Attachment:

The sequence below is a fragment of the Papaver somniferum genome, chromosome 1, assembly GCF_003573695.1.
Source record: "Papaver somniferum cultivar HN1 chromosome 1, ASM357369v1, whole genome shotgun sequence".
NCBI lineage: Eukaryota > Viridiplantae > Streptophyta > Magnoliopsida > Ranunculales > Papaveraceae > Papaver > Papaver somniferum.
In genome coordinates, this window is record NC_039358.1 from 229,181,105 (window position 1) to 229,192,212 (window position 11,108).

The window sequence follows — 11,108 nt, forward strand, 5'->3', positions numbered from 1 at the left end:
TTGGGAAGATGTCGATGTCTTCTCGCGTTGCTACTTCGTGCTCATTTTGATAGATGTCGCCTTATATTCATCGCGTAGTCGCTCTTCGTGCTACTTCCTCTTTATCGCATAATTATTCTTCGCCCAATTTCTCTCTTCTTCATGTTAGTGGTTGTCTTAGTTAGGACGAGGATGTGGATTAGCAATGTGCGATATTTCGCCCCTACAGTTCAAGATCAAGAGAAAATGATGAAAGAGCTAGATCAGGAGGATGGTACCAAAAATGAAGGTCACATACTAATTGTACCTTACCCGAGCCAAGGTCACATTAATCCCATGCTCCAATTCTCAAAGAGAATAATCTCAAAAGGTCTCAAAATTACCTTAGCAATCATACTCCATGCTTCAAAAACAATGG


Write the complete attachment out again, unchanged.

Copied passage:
The sequence below is a fragment of the Papaver somniferum genome, chromosome 1, assembly GCF_003573695.1.
Source record: "Papaver somniferum cultivar HN1 chromosome 1, ASM357369v1, whole genome shotgun sequence".
NCBI lineage: Eukaryota > Viridiplantae > Streptophyta > Magnoliopsida > Ranunculales > Papaveraceae > Papaver > Papaver somniferum.
In genome coordinates, this window is record NC_039358.1 from 229,181,105 (window position 1) to 229,192,212 (window position 11,108).

The window sequence follows — 11,108 nt, forward strand, 5'->3', positions numbered from 1 at the left end:
TTGGGAAGATGTCGATGTCTTCTCGCGTTGCTACTTCGTGCTCATTTTGATAGATGTCGCCTTATATTCATCGCGTAGTCGCTCTTCGTGCTACTTCCTCTTTATCGCATAATTATTCTTCGCCCAATTTCTCTCTTCTTCATGTTAGTGGTTGTCTTAGTTAGGACGAGGATGTGGATTAGCAATGTGCGATATTTCGCCCCTACAGTTCAAGATCAAGAGAAAATGATGAAAGAGCTAGATCAGGAGGATGGTACCAAAAATGAAGGTCACATACTAATTGTACCTTACCCGAGCCAAGGTCACATTAATCCCATGCTCCAATTCTCAAAGAGAATAATCTCAAAAGGTCTCAAAATTACCTTAGCAATCATACTCCATGCTTCAAAAACAATGG